Q.  Is the standard treatment of melanoma always surgery?

The most effective treatment of melanoma in the early stages is surgical resection. Indeed, if every melanoma could be recognized at the earliest possible stage and removed completely, we could realize a dramatic decrease in melanoma - related deaths. Many patients with stage III disease (spread to draining lymph nodes) can be cured with lymphadenectomy, or removal of the involved lymph nodes. However, when melanoma has metastasized to other parts of the body, systemic treatment is usually required such as immunotherapy or chemotherapy. Since few treatments have been approved by the FDA for melanoma, treatment on a clinical trial of a new agent may be a good option.


Q.  What treatments are approved by the FDA for treatment of melanoma?

Currently there are ten therapies approved: (1) interferon alpha for use after high-risk melanoma has been resected (adjuvant therapy), as well as the following treatments for metastatic melanoma (2) interleukin-2 (IL-2) for treatment of metastatic disease that cannot be removed surgically, (3) dacarbazine, (4) ipilimumab (immunotherapy), (5) vemurafenib (BRAF mutant melanoma), (6) dabrafenib (BRAF mutant melanoma), (7) trametinib (BRAF mutant melanoma), (8) combination of dabrafenib and trametinib (BRAF mutant melanoma), (9) pembrolizumab (immunotherapy), and (10) nivolumab (immunotherapy).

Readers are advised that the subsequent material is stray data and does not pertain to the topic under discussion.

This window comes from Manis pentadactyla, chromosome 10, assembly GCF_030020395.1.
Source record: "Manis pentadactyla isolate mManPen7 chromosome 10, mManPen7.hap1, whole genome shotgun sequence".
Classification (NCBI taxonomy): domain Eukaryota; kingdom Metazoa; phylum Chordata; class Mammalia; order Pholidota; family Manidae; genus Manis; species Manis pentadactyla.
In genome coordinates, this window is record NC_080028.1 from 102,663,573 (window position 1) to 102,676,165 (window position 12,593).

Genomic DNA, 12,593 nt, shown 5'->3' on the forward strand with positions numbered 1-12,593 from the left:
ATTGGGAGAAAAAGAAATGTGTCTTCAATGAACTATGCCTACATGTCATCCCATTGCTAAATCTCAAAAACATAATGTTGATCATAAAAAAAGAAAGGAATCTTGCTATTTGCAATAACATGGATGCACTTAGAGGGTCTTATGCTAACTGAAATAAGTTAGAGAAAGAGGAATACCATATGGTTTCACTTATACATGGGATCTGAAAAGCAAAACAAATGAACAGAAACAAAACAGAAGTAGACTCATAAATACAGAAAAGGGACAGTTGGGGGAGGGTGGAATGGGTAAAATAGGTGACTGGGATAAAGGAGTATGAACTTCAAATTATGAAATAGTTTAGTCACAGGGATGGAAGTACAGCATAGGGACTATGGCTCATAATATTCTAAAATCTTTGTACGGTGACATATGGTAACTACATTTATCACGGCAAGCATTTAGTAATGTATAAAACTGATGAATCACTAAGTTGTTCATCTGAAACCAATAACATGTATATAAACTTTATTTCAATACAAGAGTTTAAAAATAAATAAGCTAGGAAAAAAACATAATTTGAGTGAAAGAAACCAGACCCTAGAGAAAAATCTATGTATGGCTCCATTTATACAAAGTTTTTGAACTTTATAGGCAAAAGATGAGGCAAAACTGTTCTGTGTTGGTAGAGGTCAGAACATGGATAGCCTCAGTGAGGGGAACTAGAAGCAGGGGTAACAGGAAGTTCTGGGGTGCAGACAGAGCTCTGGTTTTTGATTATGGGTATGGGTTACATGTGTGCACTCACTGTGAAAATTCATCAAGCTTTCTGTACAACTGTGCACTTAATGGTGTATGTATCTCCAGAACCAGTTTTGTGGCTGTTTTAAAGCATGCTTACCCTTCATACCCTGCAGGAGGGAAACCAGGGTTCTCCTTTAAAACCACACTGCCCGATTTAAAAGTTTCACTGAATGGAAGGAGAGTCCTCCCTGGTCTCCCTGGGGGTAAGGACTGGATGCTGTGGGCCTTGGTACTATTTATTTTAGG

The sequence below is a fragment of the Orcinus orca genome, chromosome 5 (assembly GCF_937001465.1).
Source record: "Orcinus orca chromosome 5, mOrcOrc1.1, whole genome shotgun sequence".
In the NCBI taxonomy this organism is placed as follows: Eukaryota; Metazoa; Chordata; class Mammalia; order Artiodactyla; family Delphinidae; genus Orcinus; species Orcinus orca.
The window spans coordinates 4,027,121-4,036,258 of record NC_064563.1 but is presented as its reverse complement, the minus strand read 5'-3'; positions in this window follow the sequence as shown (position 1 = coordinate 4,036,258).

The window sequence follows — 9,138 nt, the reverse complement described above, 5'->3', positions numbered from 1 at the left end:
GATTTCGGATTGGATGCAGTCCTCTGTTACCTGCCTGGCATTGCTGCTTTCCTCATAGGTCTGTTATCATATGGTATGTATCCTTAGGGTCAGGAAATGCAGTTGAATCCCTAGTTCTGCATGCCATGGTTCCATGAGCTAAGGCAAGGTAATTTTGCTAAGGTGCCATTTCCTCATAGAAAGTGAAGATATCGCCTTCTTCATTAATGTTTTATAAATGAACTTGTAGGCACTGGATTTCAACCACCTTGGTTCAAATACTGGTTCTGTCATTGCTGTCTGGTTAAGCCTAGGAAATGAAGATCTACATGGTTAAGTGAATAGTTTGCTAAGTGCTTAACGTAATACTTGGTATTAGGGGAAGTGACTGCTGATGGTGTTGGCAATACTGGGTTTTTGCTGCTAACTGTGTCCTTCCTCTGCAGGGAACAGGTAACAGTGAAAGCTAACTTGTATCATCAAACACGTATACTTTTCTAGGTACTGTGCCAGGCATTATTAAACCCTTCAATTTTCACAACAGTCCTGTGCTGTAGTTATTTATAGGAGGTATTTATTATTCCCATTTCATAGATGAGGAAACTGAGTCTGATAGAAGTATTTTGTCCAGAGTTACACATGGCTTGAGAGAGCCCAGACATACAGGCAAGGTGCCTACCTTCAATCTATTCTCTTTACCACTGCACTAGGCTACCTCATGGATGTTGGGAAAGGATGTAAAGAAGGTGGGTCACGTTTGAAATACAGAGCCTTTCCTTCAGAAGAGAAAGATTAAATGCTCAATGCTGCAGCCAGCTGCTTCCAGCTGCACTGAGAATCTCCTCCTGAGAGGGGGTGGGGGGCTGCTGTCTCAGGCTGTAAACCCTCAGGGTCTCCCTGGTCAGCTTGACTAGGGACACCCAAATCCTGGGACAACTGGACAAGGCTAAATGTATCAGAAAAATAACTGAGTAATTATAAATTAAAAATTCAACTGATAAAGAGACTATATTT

Q.  Where can I find an updated list of melanoma clinical trials?

A database of melanoma clinical trials can be found at National Institutes of Health Clinical Trials. You should also consult with your physician, and can contact your local hospital for clinical trials available in your area.